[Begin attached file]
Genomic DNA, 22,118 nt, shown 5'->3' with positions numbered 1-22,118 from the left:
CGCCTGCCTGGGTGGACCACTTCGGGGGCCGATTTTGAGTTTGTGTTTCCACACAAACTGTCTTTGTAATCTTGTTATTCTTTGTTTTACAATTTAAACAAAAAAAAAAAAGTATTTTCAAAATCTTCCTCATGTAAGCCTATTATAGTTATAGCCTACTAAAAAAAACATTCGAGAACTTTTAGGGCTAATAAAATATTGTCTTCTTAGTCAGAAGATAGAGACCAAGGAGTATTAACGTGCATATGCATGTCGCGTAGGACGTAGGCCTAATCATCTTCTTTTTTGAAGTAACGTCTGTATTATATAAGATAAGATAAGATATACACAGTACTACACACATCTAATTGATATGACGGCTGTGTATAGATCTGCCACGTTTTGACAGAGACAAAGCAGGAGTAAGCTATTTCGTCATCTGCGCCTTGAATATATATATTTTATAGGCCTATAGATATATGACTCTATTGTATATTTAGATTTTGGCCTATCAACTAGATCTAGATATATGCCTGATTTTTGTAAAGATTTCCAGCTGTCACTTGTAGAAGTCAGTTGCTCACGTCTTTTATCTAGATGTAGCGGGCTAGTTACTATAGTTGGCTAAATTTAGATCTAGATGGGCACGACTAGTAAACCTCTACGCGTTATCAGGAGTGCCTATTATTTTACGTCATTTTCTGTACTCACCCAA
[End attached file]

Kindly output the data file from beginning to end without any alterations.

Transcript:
Genomic DNA, 22,118 nt, shown 5'->3' with positions numbered 1-22,118 from the left:
CGCCTGCCTGGGTGGACCACTTCGGGGGCCGATTTTGAGTTTGTGTTTCCACACAAACTGTCTTTGTAATCTTGTTATTCTTTGTTTTACAATTTAAACAAAAAAAAAAAAGTATTTTCAAAATCTTCCTCATGTAAGCCTATTATAGTTATAGCCTACTAAAAAAAACATTCGAGAACTTTTAGGGCTAATAAAATATTGTCTTCTTAGTCAGAAGATAGAGACCAAGGAGTATTAACGTGCATATGCATGTCGCGTAGGACGTAGGCCTAATCATCTTCTTTTTTGAAGTAACGTCTGTATTATATAAGATAAGATAAGATATACACAGTACTACACACATCTAATTGATATGACGGCTGTGTATAGATCTGCCACGTTTTGACAGAGACAAAGCAGGAGTAAGCTATTTCGTCATCTGCGCCTTGAATATATATATTTTATAGGCCTATAGATATATGACTCTATTGTATATTTAGATTTTGGCCTATCAACTAGATCTAGATATATGCCTGATTTTTGTAAAGATTTCCAGCTGTCACTTGTAGAAGTCAGTTGCTCACGTCTTTTATCTAGATGTAGCGGGCTAGTTACTATAGTTGGCTAAATTTAGATCTAGATGGGCACGACTAGTAAACCTCTACGCGTTATCAGGAGTGCCTATTATTTTACGTCATTTTCTGTACTCACCCAA